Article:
A rare performance of the complete set of Gustav Holst’s Hymns from the Rig Veda followed. It is remarkable to think these works were published in 1908, for they still sound forward looking today, written as they were after the composer made his own translations of the sacred texts.

Holst’s advanced harmonic thinking was distilled by Drake, while Watts took the longer and more complex melodic phrasing in her stride. The accumulating brightness of Ushas (Dawn) gave way to a stern Varuna I (Sky), where confession of sin was made and ultimately quashed. The sudden movements of Maruts (Stormclouds) came as something of a shock, with the flashing of sword blades, before Indra (God Of Storm and Battle) assumed a regal air with grand chords and a bold melody, strong as an ox under Watts’ delivery. Really impressive power from both in this song. Varuna II explored mysterious and ultimately deathly waters, the listener almost losing a harmonic centre, before Song of the Frogs charmed with its burbling activity. Vac (Speech) gave us another slow and concentrated song, while Creation was even more compelling with its haunting, mostly unaccompanied writing. Finally the wandering piano line for Faith found the soprano ‘rising in silent worship’.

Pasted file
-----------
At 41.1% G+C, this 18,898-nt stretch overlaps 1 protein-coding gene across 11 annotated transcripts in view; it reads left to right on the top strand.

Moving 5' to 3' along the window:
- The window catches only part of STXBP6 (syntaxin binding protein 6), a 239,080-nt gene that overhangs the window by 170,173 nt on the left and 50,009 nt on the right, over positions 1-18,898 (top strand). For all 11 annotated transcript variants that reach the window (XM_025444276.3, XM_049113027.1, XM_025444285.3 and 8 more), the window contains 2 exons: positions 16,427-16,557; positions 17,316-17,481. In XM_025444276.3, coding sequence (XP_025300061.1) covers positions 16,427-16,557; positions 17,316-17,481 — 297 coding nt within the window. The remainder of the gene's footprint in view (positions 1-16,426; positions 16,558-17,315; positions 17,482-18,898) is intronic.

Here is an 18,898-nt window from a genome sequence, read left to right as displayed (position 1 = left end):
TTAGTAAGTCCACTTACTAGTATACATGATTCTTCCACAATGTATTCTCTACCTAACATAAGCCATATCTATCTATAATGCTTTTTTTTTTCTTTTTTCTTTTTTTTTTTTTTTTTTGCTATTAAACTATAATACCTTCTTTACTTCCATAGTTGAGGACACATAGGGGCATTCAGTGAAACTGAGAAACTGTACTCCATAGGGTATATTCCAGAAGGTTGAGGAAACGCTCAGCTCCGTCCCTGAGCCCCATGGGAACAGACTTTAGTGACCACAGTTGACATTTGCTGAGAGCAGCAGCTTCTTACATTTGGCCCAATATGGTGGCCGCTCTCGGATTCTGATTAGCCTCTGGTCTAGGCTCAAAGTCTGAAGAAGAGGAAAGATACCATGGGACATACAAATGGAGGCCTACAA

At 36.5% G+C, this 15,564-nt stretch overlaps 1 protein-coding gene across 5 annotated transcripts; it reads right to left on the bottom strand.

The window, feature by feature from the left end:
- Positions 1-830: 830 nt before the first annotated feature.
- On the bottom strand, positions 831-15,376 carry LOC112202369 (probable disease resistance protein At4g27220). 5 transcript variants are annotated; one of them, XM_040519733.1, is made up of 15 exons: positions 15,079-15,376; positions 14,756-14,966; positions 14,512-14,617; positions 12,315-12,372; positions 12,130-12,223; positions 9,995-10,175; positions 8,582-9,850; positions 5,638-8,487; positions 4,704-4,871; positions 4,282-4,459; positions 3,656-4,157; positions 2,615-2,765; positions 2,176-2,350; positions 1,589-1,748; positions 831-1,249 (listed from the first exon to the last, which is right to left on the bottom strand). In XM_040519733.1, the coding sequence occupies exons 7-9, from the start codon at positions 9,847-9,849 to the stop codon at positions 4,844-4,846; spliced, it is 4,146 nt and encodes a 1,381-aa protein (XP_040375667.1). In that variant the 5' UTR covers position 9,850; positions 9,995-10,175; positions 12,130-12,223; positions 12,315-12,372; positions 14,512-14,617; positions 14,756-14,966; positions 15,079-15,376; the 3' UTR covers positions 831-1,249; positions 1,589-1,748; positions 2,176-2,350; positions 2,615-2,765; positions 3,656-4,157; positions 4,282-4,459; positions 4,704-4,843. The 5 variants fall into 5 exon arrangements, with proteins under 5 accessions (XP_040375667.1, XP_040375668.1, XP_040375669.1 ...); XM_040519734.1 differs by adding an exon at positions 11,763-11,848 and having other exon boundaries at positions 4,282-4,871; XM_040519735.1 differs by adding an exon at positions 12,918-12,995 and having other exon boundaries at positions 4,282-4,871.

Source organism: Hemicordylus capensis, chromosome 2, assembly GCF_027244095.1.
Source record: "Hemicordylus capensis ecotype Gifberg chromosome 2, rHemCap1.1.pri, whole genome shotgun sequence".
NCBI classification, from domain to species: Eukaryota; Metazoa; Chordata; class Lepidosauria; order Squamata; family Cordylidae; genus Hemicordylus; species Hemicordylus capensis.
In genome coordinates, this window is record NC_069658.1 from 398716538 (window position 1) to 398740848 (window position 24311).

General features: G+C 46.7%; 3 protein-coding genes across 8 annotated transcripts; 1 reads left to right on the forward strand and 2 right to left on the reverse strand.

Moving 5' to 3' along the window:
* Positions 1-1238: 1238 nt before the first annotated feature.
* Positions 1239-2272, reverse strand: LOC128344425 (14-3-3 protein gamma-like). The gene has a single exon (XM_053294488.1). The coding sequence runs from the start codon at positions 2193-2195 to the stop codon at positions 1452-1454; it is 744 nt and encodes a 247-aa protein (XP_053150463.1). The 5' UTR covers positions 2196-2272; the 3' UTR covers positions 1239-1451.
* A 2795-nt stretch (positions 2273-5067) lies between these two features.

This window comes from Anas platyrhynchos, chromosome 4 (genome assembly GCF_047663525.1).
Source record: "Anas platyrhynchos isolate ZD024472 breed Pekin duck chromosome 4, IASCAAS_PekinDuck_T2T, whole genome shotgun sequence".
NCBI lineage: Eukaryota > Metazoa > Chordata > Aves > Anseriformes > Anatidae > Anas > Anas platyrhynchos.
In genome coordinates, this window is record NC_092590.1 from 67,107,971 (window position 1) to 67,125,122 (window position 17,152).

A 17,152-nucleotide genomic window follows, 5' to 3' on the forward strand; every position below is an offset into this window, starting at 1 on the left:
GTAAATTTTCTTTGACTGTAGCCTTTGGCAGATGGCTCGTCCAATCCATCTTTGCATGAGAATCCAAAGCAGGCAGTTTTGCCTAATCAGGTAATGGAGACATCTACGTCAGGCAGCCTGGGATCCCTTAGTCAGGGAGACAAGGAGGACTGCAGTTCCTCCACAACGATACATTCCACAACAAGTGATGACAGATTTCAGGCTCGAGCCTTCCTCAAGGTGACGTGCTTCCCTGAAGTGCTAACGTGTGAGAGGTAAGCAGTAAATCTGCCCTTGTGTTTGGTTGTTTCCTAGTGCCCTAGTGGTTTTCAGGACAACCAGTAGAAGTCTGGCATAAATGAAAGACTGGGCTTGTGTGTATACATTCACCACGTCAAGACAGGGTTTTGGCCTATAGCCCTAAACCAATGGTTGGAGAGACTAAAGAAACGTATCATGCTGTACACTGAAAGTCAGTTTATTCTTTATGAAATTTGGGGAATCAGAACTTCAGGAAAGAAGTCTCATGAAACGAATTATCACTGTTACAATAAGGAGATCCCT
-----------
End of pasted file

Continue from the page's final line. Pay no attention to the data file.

This remarkable set of songs are not only harmonically adventurous but have words that are prescient for today’s climate and particularly the management of the Earth on which we live. Little did Holst know the way in which his work would be thought provoking nearly 115 years on. Watts recognised this, lending a lighter touch to her encore which was Imogen’s arrangement of Henry Carey‘s The Beau’s Lament, brightly sung.

This was a special concert, one of a kind – and a mention should be made for the quality of Wigmore Hall’s camera work, sensitive to both text and performers. Copyright restrictions may prevent them from doing so, but it would be wonderful to see Watts and Drake present this programme in recorded form, for they illuminated aspects of the Holst dynasty rarely glimpsed in the concert hall. Do watch it if you can.